Stable social relationships are conducive to well-being. However, similar effects are not reported consistently for daily social interactions in affecting episodic (experiential) subjective well-being (ESWB). The present investigation suggests that the choice of being in a social context plays an important moderating role, such that social interactions increase ESWB only if taken place by one's choice. Moreover, it is argued that choice matters more in a social context than in an alone context because experiences with others are amplified. These ideas were tested and supported in two studies: An experiment that manipulated social context and choice status, and a 10-day experience-sampling study, which explored these variables in real-life settings. Results showed that being with others by one’s choice had the strongest positive association with ESWB, sense of meaning, and control, whereas being with others not by one’s choice—the strongest negative association with ESWB. Effects of being alone on ESWB also varied by choice status, but to a lesser extent. The findings offer theoretical and practical insights into the effects of the social environment on well-being.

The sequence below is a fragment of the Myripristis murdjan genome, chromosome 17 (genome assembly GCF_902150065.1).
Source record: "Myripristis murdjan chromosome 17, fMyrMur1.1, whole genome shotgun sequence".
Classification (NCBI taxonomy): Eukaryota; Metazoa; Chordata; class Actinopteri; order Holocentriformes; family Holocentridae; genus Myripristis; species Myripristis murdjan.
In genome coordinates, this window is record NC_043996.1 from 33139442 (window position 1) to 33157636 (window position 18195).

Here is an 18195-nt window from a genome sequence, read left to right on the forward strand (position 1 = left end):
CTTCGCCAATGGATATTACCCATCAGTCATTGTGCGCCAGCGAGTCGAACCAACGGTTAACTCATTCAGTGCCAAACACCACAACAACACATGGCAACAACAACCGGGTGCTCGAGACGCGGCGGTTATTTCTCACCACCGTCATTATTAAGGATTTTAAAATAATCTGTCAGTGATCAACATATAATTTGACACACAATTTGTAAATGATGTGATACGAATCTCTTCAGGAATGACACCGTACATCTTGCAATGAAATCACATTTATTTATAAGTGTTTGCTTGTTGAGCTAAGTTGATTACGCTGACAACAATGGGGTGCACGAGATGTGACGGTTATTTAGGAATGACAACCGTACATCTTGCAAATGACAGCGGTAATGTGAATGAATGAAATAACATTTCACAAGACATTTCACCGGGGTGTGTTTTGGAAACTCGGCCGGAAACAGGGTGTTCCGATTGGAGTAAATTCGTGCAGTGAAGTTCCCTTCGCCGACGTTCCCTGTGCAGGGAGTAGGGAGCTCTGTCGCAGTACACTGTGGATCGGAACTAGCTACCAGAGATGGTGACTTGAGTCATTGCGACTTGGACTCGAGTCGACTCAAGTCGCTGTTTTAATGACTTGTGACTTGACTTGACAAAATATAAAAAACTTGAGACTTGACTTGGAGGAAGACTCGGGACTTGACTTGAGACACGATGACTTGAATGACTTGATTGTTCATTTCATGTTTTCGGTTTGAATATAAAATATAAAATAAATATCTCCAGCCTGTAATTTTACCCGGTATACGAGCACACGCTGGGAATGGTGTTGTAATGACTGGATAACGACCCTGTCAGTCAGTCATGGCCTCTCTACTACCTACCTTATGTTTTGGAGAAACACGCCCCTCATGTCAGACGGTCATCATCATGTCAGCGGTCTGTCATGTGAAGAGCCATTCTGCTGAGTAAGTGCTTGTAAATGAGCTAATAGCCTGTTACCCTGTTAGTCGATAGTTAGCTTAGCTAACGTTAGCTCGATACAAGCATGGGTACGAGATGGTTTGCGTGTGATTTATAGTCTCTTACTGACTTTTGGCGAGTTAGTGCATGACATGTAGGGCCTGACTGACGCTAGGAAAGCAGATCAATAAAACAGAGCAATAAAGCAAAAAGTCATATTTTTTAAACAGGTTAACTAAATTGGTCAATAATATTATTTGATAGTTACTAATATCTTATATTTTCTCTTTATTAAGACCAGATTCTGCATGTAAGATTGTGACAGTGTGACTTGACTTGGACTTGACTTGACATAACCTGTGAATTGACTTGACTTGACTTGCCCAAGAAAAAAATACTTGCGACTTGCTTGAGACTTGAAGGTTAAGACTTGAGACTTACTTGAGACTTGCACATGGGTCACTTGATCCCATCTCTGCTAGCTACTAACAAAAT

Bibliographical noteFunding Information:
This research was supported by a Grant from the Israel Science Foundation (ISF Grant No. 481/17) to Liad Uziel.
© 2022, The Author(s).
- Sense of meaning
- Social presence
- Subjective well-being